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Suppose I have a graph which is like this:

A--B--C--D

What is the diameter and radius of this graph?

Here r = 1 and d = 3 and r < d/2 ..right ?

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The diameter is $3$, but the radius is $2$: the eccentricities of $A,B,C$ and $D$ are $3,2,2$, and $3$, and the radius is the minimum of these numbers. –  Brian M. Scott Apr 15 '12 at 20:11
    
Oh yes, you are right. I got the definition of eccentricity wrong. –  abc Apr 15 '12 at 20:21
    
@Brian, I guess that should be posted as an answer. –  Rahul Apr 15 '12 at 21:09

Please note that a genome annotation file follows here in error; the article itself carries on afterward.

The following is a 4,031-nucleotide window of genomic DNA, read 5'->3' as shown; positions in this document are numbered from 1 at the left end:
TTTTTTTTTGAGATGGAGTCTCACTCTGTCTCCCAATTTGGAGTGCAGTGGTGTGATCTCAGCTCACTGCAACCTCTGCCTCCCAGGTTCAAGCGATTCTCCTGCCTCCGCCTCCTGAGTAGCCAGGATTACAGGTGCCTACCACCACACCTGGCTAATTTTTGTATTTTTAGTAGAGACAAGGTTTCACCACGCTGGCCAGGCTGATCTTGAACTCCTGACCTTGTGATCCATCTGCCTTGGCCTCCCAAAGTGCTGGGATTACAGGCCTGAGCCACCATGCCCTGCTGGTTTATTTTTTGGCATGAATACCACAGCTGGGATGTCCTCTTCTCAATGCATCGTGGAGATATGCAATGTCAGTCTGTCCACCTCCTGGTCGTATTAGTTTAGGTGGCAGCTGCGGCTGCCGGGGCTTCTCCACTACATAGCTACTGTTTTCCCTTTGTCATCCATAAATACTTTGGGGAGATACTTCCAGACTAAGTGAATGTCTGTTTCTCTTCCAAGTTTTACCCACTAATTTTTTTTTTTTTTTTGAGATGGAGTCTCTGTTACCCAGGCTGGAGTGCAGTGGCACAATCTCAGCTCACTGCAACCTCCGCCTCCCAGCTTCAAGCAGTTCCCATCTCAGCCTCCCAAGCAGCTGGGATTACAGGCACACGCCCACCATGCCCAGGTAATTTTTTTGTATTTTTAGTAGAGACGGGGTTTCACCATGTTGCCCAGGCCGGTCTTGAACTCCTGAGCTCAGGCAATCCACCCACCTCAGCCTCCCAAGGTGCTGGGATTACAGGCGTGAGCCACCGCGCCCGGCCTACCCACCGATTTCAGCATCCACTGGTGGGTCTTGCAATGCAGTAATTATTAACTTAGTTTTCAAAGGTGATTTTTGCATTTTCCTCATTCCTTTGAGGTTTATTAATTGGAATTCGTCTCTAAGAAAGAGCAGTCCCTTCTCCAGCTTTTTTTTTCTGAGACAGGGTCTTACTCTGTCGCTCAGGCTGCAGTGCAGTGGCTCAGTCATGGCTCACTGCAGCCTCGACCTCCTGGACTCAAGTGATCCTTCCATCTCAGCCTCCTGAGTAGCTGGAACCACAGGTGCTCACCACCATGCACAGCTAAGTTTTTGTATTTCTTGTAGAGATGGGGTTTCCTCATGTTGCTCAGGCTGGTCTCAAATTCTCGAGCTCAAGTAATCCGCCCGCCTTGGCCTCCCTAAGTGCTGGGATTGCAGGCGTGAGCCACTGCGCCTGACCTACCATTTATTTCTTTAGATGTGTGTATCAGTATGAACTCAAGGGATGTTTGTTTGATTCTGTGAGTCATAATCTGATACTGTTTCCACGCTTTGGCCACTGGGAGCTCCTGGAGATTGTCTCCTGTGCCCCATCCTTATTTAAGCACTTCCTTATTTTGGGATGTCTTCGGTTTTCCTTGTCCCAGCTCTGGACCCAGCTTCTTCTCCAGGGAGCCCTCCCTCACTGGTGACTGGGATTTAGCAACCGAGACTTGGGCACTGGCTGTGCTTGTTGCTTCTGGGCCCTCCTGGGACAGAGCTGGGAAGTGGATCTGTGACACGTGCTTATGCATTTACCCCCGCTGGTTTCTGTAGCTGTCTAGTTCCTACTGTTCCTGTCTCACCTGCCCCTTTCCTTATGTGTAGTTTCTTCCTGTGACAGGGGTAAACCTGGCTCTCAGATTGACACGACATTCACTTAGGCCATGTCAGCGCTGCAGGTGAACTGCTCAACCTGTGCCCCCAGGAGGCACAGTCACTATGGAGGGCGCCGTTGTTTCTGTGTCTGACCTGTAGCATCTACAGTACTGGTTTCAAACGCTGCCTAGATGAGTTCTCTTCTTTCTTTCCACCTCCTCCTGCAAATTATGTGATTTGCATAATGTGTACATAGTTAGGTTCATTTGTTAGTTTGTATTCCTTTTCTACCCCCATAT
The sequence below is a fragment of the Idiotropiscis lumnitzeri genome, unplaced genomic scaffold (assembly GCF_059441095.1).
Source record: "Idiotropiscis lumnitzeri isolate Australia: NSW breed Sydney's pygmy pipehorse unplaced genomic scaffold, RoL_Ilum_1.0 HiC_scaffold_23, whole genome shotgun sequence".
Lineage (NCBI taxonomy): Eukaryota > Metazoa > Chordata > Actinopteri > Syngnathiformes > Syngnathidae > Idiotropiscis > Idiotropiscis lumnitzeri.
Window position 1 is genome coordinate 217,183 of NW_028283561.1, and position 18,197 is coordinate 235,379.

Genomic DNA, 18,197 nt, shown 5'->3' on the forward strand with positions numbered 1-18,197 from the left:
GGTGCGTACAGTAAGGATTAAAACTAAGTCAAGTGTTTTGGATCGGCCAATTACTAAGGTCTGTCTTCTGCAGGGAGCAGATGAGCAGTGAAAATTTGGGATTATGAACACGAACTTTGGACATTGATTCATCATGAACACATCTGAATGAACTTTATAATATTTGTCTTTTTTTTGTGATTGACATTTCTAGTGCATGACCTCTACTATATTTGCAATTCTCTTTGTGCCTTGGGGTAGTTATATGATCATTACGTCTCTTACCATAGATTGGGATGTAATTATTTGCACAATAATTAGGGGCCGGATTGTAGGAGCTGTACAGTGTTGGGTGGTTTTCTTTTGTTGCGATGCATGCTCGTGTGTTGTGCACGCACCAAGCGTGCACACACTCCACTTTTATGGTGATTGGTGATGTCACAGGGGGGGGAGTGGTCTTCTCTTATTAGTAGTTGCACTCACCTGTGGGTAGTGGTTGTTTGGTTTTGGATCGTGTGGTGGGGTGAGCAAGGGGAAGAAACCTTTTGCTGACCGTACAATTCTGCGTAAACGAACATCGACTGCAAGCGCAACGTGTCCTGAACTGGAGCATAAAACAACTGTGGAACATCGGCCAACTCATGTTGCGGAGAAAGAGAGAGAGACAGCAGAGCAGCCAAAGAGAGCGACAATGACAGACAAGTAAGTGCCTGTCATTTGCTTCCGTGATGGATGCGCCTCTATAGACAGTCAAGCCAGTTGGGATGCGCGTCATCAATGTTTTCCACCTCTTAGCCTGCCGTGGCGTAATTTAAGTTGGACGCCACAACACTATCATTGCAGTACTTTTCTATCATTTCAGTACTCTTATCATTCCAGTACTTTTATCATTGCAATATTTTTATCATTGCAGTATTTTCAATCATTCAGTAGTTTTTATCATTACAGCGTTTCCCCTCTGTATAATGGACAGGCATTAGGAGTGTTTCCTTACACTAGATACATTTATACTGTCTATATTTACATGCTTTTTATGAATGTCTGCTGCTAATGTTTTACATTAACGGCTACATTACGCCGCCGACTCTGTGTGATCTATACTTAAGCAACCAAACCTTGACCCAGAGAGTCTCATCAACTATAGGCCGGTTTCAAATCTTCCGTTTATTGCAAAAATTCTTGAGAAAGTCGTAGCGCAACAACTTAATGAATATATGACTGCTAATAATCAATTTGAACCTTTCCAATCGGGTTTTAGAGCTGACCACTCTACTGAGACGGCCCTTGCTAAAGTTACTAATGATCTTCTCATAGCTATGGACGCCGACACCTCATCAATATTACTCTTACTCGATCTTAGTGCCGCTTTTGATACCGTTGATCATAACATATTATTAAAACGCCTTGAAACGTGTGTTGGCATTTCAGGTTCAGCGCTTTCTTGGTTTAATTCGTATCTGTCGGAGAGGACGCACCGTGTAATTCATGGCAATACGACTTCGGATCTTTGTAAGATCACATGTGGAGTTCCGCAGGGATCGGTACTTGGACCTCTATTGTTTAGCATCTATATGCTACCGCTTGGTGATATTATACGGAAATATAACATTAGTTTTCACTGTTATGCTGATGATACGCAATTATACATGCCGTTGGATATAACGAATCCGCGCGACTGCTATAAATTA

1 Answer 1

up vote 3 down vote accepted

The diameter is $3$, but the radius is $2$: the eccentricities of $A,B,C$, and $D$ are $3,2,2$, and $3$, respectively, and the radius is the minimum of the eccentricities.

Note that you can never have $r<d/2$. If $u$ is a vertex of eccentricity $r$, and $v$ and $w$ are any vertices, there must be paths of length at most $r$ from $v$ and $w$ to $u$, so there must be a path of length at most $2r$ from $v$ to $w$. Thus, $d\le 2r$.

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